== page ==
The Twelfth Imam
© 2010 Joel Rosenberg
Who’s up for the Apocalypse? Israel stands ready for a preemptive strike against Iran, whose concealed nuclear program is on the verge of being able to produce warheads. Considering that both Iran’s Supreme Muckety-Muck and president subscribe to a cult within Islam that believes the end and salvation of the world can be brought about only through a war of annihilation against Iran’s foes (namely, Israel and the United States), Tel Aviv just may have cause for concern. Especially seeing as there’s a fellow roaming around the countryside performing miracles and claiming to be the Messiah, ordained by God to restore the Islamic Caliphate and subordinate the entire world to his will.
Such is the setup for Joel Rosenberg’s The Twelfth Imam, a doomsday novel that starts out reading like a political thriller in the vein of Tom Clancy, complete with a CIA operative inserted into Iran with the objective of thwarting the nation’s nuclear ambitions. The book quickly proves to be much more along the lines of Left Behind; this is an apocalyptic novel in its truest sense, because the religious prophecies drive the plot, and not merely as motivation for the characters; instead, supernatural forces and creatures are active elements within the plot, making it light fantasy and…well, somewhat silly. I say silly because while I started reading Left Behind knowing it would have fantastical elements, The Twelfth Imam began with a more sober setup which is derailed by them.
It is perfectly believable to anyone that Iran could be led by religious lunatics, because it is; it is perfectly believable that Israel could be aggressively wary, because it is; it is perfectly believable that a man could claim to be the messiah and create a following for himself, complete with magic tricks and illusions. And the premise is outstandingly interesting: although Christianity is the religion most identified with the concept of messiahs, other religions with an apocalyptic strain believe that a hero – a powerful warrior, a charismatic leader, a righteous judge – will rise and lead the forces of good to a final triumph over evil, and establish a paradise on Earth. The Jews call this figure the moschiah; the Muslims, the Mahdi. Christians believe that Jesus will be this figure when he returns, but a minority (the Left Behind readers) believe that fake messiah, the Antichrist, will emerge as a popular and powerful figure, and create a world empire of scum and villainy. The Twelfth Imam combines two views of the messiah: the Mahdi has come, but he’s coming in the role of the antichrist, the villain.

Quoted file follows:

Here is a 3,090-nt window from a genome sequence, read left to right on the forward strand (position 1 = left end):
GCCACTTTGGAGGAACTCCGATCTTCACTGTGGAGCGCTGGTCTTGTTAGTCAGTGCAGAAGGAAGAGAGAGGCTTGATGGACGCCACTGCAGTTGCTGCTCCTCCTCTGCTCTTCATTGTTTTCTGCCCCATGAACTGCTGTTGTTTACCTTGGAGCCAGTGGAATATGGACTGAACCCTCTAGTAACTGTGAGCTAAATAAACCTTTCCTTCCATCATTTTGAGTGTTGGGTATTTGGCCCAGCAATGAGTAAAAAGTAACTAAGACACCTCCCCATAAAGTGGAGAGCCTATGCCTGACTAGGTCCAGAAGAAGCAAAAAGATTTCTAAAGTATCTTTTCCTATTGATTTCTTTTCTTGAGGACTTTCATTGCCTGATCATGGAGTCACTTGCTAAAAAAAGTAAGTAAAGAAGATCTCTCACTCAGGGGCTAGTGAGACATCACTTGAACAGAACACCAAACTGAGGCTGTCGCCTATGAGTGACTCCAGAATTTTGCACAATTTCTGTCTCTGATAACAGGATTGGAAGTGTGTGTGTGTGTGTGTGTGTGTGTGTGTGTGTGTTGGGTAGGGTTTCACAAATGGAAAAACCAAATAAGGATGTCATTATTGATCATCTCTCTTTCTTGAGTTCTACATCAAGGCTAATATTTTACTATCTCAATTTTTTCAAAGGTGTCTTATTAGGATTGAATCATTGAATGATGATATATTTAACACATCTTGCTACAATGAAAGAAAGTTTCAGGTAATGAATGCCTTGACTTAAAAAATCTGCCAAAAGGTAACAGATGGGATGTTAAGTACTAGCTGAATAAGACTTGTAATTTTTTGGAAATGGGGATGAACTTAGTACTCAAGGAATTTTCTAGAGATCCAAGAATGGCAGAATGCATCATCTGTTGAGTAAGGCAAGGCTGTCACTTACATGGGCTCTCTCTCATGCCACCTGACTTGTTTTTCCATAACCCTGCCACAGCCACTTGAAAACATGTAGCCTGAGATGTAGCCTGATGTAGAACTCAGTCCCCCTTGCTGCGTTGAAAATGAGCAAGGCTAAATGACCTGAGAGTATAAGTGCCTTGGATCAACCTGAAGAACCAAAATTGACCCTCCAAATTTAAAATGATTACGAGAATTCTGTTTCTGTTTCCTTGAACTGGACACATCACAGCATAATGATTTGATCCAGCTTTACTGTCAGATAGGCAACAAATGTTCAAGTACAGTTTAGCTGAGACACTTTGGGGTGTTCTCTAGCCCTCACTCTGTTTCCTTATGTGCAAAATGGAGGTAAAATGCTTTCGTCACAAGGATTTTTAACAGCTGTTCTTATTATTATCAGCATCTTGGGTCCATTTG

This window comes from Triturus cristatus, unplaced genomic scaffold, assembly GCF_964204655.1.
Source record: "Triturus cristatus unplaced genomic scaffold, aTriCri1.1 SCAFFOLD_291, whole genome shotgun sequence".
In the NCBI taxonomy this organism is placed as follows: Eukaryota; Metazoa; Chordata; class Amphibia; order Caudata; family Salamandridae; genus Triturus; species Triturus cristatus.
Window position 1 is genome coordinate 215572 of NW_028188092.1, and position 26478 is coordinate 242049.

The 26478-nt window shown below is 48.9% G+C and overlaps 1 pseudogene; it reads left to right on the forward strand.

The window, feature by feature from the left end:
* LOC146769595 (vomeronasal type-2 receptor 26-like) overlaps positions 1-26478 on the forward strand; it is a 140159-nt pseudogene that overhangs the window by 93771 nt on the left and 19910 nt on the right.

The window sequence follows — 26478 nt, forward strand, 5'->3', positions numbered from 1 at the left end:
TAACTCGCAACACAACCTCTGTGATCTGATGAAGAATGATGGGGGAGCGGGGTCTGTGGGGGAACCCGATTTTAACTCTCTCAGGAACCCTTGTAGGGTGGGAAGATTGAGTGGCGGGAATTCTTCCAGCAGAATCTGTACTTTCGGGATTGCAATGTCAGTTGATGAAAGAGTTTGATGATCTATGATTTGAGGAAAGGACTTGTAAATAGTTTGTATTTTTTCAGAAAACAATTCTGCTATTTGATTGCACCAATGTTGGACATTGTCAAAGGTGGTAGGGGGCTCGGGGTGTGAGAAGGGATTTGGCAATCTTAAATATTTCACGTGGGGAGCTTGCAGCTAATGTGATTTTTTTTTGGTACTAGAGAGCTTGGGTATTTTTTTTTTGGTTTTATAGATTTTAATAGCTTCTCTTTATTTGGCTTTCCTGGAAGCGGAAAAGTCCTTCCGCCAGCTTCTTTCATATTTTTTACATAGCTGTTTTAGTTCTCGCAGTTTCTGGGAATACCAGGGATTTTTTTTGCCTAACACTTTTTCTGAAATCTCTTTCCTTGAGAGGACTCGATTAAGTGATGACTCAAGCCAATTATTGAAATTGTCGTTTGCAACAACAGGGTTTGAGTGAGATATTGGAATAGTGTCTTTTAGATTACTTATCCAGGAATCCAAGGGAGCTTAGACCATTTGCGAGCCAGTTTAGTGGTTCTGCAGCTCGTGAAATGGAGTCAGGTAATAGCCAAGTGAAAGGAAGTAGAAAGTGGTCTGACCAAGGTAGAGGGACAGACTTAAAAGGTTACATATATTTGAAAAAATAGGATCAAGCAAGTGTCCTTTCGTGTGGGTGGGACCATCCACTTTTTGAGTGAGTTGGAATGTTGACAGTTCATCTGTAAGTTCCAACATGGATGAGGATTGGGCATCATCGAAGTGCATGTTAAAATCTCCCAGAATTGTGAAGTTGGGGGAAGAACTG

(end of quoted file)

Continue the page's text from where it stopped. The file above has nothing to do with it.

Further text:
Done well, readers could have been treated to the story of ‘good’ characters who put their trust in a leader promising and apparently delivering great things, who are later agonized when his intentions prove to be malevolent, and who undergo crises of confidence — like The Good German. Alas, Rosenberg instead uses this premise to demonize Islam, complete with his Mahdi offering the same deal to Iran’s supreme muckety-muck as Satan offered to Jesus during his 40-day fast in the wilderness. Worship me, and the world is yours. There are no sympathetic Muslims here: the devout are without exception utterly slavish stereotypes, vowing and delivering violence against non-Muslims. In one scene, a Muslim father drives his kids across town and cheerfully quizzes them on how the Koran instructs them to hate Jews and delight in slaughter. (Then he drops them off so they can become human minesweepers. Dad of the year, he’s not.) There are a few characters the reader can identify with from Iran or Iraq, but they’re not devout and in the course of the novel will be bejesused when Jesus himself shows up to covert them and start giving them advice on life.
This is the part where I started giggling, where the tenseness of the spy novel became a farce. Rosenberg has managed to write quite a few novels without being schooled on the meaning of Deus ex machina, apparently: Here the fantasy elements take the plot off the rails by physically picking them up and plonking them down wherever: once Jesus shows up (repeating the Paul-on-the-road-to-Damascus bit line for line in a random conversion), he makes a habit of rescuing the main characters from conflict. Need something? Oh, good, Jesus just told that guy in the supermarket to give it to you. Flying down the highway with the mahdi’s state apparatus looking for you? Jesus is your GPS: turn left, now, to avoid capture. Unfortunately, the novel becomes increasingly ridiculous as it wears on: at one point, the Mahdi summons the leaders of Islamic countries and groups together and proclaims the caliphate, at which point they happily drop down in fealty. Forget the hostility between Iranians and Arabs, between Hezbollah and Hamas, between Shiites and Sunnis: all that is trivial compared to the power of a man in black robe who shouts generic jihadist phrases.
Ultimately this isn’t a spy thriller or a story of political intrigue: it’s Left Behind for a new generation, meant to broadcast a particular view of the world to a mass audience, and it’s just as narrow-minded, partisan, arrogant, and fearmongering. It stands apart for having a far more interesting premise and being somewhat better done than the Jenkins-LaHaye novels. It still manages to be entertaining, for all tis weaknesses, because the back cover refers to Rush Limbaugh as a “leader”.
For what it’s worth, I’ve also read the sequel, The Tehran Initiative, which is mildly better but still has absurd situations like Satan worrying if his cellphone is secure. Yes, really.